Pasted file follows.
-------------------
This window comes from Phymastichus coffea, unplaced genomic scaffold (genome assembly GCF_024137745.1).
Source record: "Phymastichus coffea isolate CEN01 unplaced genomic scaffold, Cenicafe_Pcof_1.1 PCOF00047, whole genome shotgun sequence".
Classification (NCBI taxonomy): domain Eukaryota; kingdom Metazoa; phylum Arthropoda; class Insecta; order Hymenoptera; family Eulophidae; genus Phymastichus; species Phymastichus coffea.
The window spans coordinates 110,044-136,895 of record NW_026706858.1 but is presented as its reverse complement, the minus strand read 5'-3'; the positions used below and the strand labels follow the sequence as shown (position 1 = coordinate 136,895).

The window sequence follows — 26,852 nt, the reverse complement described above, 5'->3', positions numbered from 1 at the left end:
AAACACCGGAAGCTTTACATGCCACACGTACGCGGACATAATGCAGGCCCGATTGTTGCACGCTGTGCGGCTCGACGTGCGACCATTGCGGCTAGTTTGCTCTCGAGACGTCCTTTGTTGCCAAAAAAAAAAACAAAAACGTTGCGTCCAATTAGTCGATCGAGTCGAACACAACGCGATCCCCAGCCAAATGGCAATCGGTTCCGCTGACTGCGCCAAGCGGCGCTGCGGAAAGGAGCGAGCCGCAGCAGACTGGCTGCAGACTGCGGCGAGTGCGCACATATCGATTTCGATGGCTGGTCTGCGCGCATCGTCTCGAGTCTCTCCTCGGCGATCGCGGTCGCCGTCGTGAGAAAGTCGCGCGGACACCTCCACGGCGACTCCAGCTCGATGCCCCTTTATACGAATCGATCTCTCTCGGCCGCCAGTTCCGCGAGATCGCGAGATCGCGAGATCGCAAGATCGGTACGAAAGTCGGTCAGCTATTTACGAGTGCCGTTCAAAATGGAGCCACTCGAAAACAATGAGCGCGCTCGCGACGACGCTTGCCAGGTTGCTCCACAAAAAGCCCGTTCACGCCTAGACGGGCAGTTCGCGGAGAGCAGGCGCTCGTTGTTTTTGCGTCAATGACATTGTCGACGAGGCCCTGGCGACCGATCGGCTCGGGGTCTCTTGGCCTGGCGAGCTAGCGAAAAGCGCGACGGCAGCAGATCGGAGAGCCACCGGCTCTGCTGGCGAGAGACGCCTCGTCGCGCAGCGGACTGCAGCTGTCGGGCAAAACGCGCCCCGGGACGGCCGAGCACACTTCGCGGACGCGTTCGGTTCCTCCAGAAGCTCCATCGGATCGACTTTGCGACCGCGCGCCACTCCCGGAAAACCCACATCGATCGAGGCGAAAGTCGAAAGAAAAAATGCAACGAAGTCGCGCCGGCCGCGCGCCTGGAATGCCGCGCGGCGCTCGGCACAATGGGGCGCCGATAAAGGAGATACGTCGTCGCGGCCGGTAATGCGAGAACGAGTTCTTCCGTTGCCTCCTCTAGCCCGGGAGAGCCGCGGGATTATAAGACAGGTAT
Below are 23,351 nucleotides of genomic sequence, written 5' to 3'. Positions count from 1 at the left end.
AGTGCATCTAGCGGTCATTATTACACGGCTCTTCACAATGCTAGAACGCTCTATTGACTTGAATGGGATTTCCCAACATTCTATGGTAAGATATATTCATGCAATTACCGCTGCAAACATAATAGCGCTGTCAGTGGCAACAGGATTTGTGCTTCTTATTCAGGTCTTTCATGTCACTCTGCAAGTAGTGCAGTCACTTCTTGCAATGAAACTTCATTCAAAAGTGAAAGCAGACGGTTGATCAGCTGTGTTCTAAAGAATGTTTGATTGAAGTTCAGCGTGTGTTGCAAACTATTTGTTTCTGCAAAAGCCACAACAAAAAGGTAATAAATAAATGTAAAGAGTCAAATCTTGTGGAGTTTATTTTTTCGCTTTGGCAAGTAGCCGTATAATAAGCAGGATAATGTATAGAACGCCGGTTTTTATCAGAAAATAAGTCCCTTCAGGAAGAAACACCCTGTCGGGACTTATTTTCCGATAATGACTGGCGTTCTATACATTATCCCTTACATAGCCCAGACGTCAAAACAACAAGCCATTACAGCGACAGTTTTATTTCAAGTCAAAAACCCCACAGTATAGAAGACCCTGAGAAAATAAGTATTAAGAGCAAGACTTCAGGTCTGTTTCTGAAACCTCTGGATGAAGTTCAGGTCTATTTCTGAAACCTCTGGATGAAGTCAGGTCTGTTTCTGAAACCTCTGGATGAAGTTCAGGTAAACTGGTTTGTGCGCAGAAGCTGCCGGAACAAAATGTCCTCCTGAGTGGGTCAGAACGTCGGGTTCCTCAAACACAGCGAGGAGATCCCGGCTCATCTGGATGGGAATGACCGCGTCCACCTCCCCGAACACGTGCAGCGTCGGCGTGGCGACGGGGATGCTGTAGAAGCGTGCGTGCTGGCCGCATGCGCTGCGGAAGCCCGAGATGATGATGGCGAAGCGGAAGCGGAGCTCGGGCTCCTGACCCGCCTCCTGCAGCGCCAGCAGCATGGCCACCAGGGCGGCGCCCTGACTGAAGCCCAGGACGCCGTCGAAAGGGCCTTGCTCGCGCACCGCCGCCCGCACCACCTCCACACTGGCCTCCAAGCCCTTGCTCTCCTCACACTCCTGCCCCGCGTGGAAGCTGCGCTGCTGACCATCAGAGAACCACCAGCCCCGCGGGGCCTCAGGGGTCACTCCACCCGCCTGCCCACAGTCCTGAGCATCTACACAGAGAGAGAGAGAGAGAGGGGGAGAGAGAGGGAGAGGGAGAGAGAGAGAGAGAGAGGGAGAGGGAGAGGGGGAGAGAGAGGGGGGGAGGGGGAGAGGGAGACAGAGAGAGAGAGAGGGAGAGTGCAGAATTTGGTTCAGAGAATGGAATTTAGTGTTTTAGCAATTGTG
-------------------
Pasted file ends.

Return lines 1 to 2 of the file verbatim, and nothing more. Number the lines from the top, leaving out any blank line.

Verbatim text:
This window comes from Phymastichus coffea, unplaced genomic scaffold (genome assembly GCF_024137745.1).
Source record: "Phymastichus coffea isolate CEN01 unplaced genomic scaffold, Cenicafe_Pcof_1.1 PCOF00047, whole genome shotgun sequence".